In December 2020, Congress passed the “No Surprises Act” (NSA) as part of the Consolidated Appropriations Act of 2021. The NSA applies most commonly in situations where a patient receives out-of-network medical services from a provider to whom the patient had no meaningful opportunity to consent, as in the case of emergency room care or a service performed by an ancillary provider in connection with a scheduled surgery, such as an anesthesiologist. The intent of the NSA is to protect patients from later receiving large “surprise bills” from such out-of-network providers.

On October 7, 2021, the Biden Administration published a second interim final rule implementing the NSA (September Rule) issued by the Departments of Health and Human Services, Labor, and Treasury (Departments). The NSA and its implementing rules are scheduled to go into effect on January 1, 2022.

The NSA’s process requires the provider to submit the out-of-network bill directly to the insurer. If the insurer disputes the bill, the parties may engage in a 30-day “open negotiations” process. If no settlement is achieved, either party may initiate NSA’s prescribed independent dispute resolution (IDR) process – namely a “baseball-style” arbitration in which the provider and insurer submit their best and final offers to the arbitrator, and the arbitrator must select one or the other.

If the parties opt for arbitration, the statutory language provides that in determining which offer is the most “reasonable,” the arbitrator “shall” consider several factors, namely: (1) the “qualifying payment amount” (QPA), which in practice will typically be the insurer’s median in-network rate for similar services in that geographic location; (2) the provider’s level of experience and quality of outcomes; (3) the market shares of both parties; (4) patient acuity; (5) the teaching status, case mix, and scope of services of the out-of-network facility; and (6) demonstrations of good faith efforts (or lack thereof) by the provider to “go in-network” during the previous four years. The arbitrator may also request, or either party may offer, any other relevant information. However, the arbitrator may not consider: (1) the provider’s “usual and customary charge;” (2) the amount the provider would have billed for the service if the NSA did not apply; or (3) the amount a public payer (like Medicare) would have paid.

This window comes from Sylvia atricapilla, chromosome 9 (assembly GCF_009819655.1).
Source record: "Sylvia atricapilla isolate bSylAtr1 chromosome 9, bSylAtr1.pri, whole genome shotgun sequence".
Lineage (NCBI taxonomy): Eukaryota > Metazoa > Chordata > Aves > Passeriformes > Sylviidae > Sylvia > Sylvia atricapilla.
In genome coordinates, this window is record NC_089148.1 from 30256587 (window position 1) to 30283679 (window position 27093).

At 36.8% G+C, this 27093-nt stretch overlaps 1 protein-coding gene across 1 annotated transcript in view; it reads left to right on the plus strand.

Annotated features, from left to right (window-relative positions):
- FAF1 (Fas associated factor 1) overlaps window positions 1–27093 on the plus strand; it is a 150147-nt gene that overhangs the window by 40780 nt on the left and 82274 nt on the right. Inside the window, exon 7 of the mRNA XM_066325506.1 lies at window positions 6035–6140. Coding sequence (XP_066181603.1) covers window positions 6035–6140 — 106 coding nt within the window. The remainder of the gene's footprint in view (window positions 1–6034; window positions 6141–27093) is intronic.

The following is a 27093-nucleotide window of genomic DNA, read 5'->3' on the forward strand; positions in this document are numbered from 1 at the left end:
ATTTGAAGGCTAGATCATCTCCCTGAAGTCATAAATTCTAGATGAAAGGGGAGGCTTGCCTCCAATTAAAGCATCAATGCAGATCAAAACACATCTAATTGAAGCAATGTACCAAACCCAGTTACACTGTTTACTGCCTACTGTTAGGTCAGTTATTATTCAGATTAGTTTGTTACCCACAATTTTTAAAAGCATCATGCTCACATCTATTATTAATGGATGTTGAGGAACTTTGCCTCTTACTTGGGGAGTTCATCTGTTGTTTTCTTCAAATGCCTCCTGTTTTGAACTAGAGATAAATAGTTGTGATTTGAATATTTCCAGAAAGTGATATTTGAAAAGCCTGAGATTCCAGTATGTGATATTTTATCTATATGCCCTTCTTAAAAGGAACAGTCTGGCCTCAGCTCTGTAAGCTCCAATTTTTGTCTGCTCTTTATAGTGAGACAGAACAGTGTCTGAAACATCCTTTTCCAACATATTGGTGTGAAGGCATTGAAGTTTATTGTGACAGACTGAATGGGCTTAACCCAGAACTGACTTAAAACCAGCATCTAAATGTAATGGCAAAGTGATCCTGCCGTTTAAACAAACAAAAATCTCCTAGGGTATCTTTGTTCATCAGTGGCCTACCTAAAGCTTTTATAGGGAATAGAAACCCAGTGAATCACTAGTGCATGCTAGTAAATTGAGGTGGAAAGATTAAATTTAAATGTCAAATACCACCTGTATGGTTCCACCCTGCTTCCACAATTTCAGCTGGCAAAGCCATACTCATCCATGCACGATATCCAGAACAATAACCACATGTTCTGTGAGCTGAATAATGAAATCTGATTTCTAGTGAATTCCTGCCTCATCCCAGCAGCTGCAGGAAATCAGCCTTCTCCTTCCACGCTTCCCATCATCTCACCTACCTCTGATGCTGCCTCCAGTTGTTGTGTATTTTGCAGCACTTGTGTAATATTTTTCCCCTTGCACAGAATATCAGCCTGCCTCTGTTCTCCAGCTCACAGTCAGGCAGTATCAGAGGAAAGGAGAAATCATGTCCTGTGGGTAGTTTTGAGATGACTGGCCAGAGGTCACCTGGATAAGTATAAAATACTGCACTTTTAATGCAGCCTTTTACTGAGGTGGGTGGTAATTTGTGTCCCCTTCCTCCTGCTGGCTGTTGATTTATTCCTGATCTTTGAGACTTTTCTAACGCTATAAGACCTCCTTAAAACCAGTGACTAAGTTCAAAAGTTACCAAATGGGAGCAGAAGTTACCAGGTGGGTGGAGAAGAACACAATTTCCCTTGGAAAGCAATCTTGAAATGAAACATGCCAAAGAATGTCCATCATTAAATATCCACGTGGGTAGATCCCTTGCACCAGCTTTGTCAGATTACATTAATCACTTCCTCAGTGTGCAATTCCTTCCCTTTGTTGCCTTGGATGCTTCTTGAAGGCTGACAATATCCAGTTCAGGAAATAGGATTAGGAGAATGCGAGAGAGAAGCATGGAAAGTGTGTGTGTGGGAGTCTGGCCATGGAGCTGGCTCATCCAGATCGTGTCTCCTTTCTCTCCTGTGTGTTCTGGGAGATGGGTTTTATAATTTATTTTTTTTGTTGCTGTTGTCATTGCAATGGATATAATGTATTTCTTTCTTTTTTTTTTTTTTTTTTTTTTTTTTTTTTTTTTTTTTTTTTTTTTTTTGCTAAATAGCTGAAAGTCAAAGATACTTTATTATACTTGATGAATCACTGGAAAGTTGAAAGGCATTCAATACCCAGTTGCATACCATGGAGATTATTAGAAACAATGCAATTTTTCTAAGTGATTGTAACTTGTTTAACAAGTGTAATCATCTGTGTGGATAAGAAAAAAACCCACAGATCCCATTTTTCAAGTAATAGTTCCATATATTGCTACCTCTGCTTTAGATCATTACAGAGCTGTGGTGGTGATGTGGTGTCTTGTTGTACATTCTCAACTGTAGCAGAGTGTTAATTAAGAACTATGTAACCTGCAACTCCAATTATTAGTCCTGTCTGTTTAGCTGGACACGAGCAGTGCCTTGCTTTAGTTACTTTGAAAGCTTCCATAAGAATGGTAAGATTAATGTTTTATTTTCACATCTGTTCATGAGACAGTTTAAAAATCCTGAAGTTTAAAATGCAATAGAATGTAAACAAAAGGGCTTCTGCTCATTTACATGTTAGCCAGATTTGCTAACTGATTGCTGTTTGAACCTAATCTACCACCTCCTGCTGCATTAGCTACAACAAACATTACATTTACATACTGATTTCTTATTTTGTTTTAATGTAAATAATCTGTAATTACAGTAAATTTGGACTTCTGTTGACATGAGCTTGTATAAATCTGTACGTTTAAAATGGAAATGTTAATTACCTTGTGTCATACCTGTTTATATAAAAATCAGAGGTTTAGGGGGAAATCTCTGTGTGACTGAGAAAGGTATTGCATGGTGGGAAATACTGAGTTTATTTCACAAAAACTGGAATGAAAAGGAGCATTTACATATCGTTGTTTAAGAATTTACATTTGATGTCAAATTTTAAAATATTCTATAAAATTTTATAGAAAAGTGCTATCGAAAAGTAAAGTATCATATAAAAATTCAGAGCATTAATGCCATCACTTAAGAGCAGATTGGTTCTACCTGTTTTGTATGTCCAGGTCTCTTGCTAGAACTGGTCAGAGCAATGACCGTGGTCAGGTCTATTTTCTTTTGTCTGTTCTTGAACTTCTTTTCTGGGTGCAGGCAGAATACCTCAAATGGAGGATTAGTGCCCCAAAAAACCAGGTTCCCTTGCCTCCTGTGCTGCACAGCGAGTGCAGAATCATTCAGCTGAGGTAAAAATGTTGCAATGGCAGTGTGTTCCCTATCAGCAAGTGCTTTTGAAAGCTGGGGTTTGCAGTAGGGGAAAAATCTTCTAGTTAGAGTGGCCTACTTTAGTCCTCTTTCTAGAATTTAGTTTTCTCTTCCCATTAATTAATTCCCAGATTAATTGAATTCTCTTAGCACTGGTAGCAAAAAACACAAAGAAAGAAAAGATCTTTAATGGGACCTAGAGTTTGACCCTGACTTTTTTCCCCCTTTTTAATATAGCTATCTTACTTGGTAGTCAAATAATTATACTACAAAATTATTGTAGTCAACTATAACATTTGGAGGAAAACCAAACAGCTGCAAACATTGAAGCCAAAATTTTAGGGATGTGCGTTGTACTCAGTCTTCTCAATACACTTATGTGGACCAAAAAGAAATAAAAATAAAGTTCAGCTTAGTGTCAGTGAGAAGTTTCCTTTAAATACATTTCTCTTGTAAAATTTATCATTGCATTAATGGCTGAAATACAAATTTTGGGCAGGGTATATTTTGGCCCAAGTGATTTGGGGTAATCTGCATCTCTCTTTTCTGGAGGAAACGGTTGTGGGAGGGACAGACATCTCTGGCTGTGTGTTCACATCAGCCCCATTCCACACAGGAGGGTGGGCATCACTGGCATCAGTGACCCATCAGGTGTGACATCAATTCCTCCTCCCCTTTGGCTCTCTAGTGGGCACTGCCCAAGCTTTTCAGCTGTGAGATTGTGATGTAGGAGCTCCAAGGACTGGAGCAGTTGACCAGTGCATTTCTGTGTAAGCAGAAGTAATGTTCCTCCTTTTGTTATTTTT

While the statutory language does not give presumptive weight to any single factor, the September Rule creates a presumption that the QPA is the appropriate rate. The rule further provides that it is not the arbitrator’s role to determine whether the QPA has been calculated correctly. Finally, the rule requires that the arbitrator “must select the offer closest to the [QPA]” unless the arbitrator finds “credible information” that the QPA is “materially different from the appropriate out-of-network rate,” or if the offers are “equally distant from the [QPA] but in opposing directions.”

On December 9, 2021, the American Medical Association and the American Hospital Association – joined by other medical providers and facilities – filed suit (No. 21-3231) against the Departments in the U.S. District Court for the District of Columbia. The suit challenges the portions of the September Rule that create a presumption that the QPA is the appropriate payment. Plaintiffs allege that this presumption conflicts with the NSA’s statutory text and contravenes the legislative intent of creating an IDR process that does not favor providers or insurers. Plaintiffs seek to vacate the disputed provisions of the September Rule, but they do not seek to enjoin the NSA or the undisputed portions of the rule from taking effect on January 1, 2022.

The Departments have not yet answered the Complaint. Jackson Lewis P.C. will post updates as the suit develops.